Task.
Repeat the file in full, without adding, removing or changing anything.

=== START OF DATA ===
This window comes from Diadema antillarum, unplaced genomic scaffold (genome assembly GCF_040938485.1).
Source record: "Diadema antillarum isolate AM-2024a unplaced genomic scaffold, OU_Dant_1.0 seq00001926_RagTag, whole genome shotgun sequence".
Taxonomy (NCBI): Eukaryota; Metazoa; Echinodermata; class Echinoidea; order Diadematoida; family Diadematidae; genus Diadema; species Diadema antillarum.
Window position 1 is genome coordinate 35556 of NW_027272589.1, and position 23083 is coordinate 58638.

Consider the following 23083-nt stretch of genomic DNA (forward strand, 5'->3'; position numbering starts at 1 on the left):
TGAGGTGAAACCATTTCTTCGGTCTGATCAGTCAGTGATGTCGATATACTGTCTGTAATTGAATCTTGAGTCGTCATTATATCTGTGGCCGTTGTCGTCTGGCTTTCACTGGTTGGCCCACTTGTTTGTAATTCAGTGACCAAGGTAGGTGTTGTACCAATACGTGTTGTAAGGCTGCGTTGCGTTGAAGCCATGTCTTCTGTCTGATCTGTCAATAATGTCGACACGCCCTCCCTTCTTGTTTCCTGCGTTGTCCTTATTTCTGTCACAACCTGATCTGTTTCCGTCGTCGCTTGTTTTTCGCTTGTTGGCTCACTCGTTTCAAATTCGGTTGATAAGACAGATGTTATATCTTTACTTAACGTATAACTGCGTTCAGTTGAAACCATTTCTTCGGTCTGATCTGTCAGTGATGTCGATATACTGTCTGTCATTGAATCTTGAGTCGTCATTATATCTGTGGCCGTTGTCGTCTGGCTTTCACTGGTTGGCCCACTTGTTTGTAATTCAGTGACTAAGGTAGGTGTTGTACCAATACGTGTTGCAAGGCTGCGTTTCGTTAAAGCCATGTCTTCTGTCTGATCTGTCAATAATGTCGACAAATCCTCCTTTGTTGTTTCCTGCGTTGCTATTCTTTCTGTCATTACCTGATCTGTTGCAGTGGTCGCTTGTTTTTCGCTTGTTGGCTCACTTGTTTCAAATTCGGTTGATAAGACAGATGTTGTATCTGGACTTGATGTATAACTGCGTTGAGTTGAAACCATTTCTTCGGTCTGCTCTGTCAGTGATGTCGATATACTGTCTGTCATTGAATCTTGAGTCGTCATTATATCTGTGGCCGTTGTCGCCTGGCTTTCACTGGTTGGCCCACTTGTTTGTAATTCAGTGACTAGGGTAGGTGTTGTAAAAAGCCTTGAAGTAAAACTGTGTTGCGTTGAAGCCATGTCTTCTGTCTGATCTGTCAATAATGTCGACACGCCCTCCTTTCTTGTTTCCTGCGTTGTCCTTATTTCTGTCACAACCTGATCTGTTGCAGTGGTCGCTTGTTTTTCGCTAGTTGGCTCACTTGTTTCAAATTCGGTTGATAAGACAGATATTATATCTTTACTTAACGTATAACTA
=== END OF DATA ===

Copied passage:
This window comes from Diadema antillarum, unplaced genomic scaffold (genome assembly GCF_040938485.1).
Source record: "Diadema antillarum isolate AM-2024a unplaced genomic scaffold, OU_Dant_1.0 seq00001926_RagTag, whole genome shotgun sequence".
Taxonomy (NCBI): Eukaryota; Metazoa; Echinodermata; class Echinoidea; order Diadematoida; family Diadematidae; genus Diadema; species Diadema antillarum.
Window position 1 is genome coordinate 35556 of NW_027272589.1, and position 23083 is coordinate 58638.

Consider the following 23083-nt stretch of genomic DNA (forward strand, 5'->3'; position numbering starts at 1 on the left):
TGAGGTGAAACCATTTCTTCGGTCTGATCAGTCAGTGATGTCGATATACTGTCTGTAATTGAATCTTGAGTCGTCATTATATCTGTGGCCGTTGTCGTCTGGCTTTCACTGGTTGGCCCACTTGTTTGTAATTCAGTGACCAAGGTAGGTGTTGTACCAATACGTGTTGTAAGGCTGCGTTGCGTTGAAGCCATGTCTTCTGTCTGATCTGTCAATAATGTCGACACGCCCTCCCTTCTTGTTTCCTGCGTTGTCCTTATTTCTGTCACAACCTGATCTGTTTCCGTCGTCGCTTGTTTTTCGCTTGTTGGCTCACTCGTTTCAAATTCGGTTGATAAGACAGATGTTATATCTTTACTTAACGTATAACTGCGTTCAGTTGAAACCATTTCTTCGGTCTGATCTGTCAGTGATGTCGATATACTGTCTGTCATTGAATCTTGAGTCGTCATTATATCTGTGGCCGTTGTCGTCTGGCTTTCACTGGTTGGCCCACTTGTTTGTAATTCAGTGACTAAGGTAGGTGTTGTACCAATACGTGTTGCAAGGCTGCGTTTCGTTAAAGCCATGTCTTCTGTCTGATCTGTCAATAATGTCGACAAATCCTCCTTTGTTGTTTCCTGCGTTGCTATTCTTTCTGTCATTACCTGATCTGTTGCAGTGGTCGCTTGTTTTTCGCTTGTTGGCTCACTTGTTTCAAATTCGGTTGATAAGACAGATGTTGTATCTGGACTTGATGTATAACTGCGTTGAGTTGAAACCATTTCTTCGGTCTGCTCTGTCAGTGATGTCGATATACTGTCTGTCATTGAATCTTGAGTCGTCATTATATCTGTGGCCGTTGTCGCCTGGCTTTCACTGGTTGGCCCACTTGTTTGTAATTCAGTGACTAGGGTAGGTGTTGTAAAAAGCCTTGAAGTAAAACTGTGTTGCGTTGAAGCCATGTCTTCTGTCTGATCTGTCAATAATGTCGACACGCCCTCCTTTCTTGTTTCCTGCGTTGTCCTTATTTCTGTCACAACCTGATCTGTTGCAGTGGTCGCTTGTTTTTCGCTAGTTGGCTCACTTGTTTCAAATTCGGTTGATAAGACAGATATTATATCTTTACTTAACGTATAACTA